AUGUSTA — The controversial rates set by the Greater Augusta Utility District in October 2011 will stand.
The city of Hallowell had challenged those rates in Kennebec County Superior Court, claiming the structure unfairly burdened its sewer customers; but a judge has ruled in favor of the utility district.
Hallowell and a group of citizens said the district’s 35 percent increase in sewer rates was too high, and that the district had failed to keep proper records to justify the rates. The Greater Augusta Utility District provides sewer service to 758 customers in Hallowell.
Ratepayers in Hallowell said they were being charged $950,000 too much over a five-year period for sewer services from the utility district.
Hallowell City Manager Michael Starn said he does not intend to recommend that the city appeal Mills’ decision; however, he said the City Council will make the final decision when it takes up the issue at its April meeting.
Starn estimated Hallowell’s legal bills for the case at around $50,000.
“We were concerned about the cost of this, and as sewer rate payers, we were concerned about GAUD’s costs as well,” Starn said.
The utility district’s legal bills for the case were estimated earlier at $70,000.
Michael Hodgins, the attorney who represented the utility district, said Tuesday that his client and its trustees were pleased with the decision, which Justice Nancy Mills issued late Monday.
Ken Knight, chairman of the Greater Augusta Utility District, said in a statement that Mills’ decision confirmed what the district has asserted: The board followed the district’s charter and reviewed all costs in detail “to ensure that stormwater-only costs were charged to stormwater customers.”
“Because there is no ideal means to measure the flow of stormwater and sewer separately in a combined system, GAUD used our best judgment to calculate the flow and allocate costs fairly rather than simply dividing the costs based on an arbitrary formula,” Knight said.
In Hallowell, officials expressed disappointment.
“I think that we brought an important issue to people’s attention,” Starn said.
Starn differentiated Hallowell’s system, which has separate sewer and storm water systems, from that of the utility district’s, which has a combined system.
“Unfortunately for Hallowell, none of our storm water goes into the GAUD system,” Starn said. “We maintain our own. We just spent almost $150,000 on a storm water project last year. We have costs with our own storm water management, and we obviously didn’t want to pay for anybody else’s.”
Starn said Hallowell believed it was protected by charter language from paying for Augusta’s storm water treatment.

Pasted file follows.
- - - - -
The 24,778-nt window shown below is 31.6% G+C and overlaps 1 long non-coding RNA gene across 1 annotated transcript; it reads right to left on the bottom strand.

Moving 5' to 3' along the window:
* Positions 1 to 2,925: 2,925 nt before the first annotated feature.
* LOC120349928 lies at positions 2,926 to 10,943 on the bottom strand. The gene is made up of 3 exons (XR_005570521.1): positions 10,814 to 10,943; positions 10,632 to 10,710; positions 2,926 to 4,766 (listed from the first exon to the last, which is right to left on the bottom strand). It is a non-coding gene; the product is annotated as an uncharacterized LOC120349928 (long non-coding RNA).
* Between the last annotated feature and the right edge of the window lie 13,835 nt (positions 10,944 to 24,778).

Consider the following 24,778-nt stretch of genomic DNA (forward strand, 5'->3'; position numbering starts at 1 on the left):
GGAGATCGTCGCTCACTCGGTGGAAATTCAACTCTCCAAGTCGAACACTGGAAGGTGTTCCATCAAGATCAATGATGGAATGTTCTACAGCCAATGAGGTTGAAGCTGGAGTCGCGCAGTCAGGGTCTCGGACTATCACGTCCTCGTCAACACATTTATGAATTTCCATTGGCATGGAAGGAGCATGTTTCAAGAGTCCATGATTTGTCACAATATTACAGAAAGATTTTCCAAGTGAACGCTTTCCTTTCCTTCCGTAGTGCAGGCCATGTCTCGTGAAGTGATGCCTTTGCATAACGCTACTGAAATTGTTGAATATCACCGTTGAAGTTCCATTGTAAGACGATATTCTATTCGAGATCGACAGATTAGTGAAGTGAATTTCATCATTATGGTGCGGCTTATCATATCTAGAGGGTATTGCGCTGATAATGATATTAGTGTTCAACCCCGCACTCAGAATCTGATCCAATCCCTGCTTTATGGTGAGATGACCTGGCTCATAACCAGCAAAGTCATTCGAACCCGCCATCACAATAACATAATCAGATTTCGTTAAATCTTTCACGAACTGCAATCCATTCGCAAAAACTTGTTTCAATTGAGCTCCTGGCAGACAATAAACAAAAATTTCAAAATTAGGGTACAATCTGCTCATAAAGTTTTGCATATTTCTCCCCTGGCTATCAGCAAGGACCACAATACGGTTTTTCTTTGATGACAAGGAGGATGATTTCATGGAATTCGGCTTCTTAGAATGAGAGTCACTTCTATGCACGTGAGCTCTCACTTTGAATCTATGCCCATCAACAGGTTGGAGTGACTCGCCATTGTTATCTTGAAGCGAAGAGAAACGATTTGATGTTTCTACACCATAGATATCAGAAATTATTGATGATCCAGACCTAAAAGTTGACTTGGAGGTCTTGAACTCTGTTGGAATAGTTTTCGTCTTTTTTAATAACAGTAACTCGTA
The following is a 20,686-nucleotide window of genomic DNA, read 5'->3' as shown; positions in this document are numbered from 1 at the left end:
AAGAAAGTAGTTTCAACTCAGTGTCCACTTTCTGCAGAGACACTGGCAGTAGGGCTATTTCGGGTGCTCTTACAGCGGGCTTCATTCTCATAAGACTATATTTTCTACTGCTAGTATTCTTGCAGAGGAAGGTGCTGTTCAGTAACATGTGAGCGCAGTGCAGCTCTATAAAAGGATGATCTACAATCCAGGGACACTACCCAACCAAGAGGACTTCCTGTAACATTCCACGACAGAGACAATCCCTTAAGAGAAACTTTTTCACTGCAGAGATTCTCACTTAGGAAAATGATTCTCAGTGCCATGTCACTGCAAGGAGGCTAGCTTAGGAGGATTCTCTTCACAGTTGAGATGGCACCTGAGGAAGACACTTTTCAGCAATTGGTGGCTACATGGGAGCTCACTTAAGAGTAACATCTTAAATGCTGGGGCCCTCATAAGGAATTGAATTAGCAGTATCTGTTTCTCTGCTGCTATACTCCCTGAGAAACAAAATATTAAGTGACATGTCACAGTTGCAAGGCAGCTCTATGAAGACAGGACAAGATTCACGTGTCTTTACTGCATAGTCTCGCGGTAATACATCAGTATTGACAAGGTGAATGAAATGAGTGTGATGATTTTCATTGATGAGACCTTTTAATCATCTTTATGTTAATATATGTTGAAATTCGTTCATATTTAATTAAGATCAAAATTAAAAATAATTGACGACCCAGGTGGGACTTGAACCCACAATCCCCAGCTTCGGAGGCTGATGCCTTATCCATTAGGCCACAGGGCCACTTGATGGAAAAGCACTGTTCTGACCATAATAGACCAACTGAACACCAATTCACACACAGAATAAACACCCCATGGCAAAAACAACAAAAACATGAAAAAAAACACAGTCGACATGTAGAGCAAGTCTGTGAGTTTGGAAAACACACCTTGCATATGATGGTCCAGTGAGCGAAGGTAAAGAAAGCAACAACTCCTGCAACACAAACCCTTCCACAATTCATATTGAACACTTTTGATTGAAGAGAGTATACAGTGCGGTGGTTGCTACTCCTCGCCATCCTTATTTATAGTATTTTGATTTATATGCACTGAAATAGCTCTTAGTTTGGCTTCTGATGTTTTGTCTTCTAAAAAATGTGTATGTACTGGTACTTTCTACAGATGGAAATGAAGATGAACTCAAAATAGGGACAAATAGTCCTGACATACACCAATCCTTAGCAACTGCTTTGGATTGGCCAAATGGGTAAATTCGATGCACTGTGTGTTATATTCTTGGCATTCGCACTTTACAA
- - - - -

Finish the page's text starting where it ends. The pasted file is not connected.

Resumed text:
“The judge saw the governance structure, which included a representative from Hallowell, and deferred to that structure,” Starn said.
Attorney William Harwood, who represented Hallowell, had asked the court to delay the new rates, vacate the August 2011 decision by the utility board setting those rates, and come up with “objectively verifiable and rational methodologies” for allocating costs.
An appeal such as this one is heard by a judge only, and the case went to trial in September 2012 before Mills. The attorneys then had until mid-November 2012 to file briefs in the case.
Mills noted in her decision that the 2011 rate increase — which saw storm water rates rise 40 percent as well — was driven largely by the $17 million Bond Brook Combined Sewer Overflow project, which was aimed at preventing sewage and storm water from major rainstorms from flowing into Bond Brook and then the Kennebec River.
Mills outlined testimony presented at trial by Dennis Kinney, who has worked for the Hallowell Water District for 25 years; utility consultant Ronald Norton; Greater Augusta Utility District General Manager Brian Tarbuck; and Harold Smith, a consultant hired by the utility district to look at the proposed rate structure.
“The court concludes that Mr. Smith and Mr. Tarbuck have more experience and knowledge with regard to GAUD’s system than the plaintiffs’ experts,” Mills wrote near the end of her 33-page decision.
About the board’s rate-setting decision, Mills wrote that the plaintiffs present alternatives, but those “are not as well supported by data specific to the GAUD system and to the Bond Brook project as the rate model submitted to the board by GAUD.”
“The fact that there are alternatives presented now by the plaintiffs but not to the board, does not compel a finding that the methodology and resulting allocation factors adopted by the board must be rejected,” she wrote.
Betty Adams — 621-5631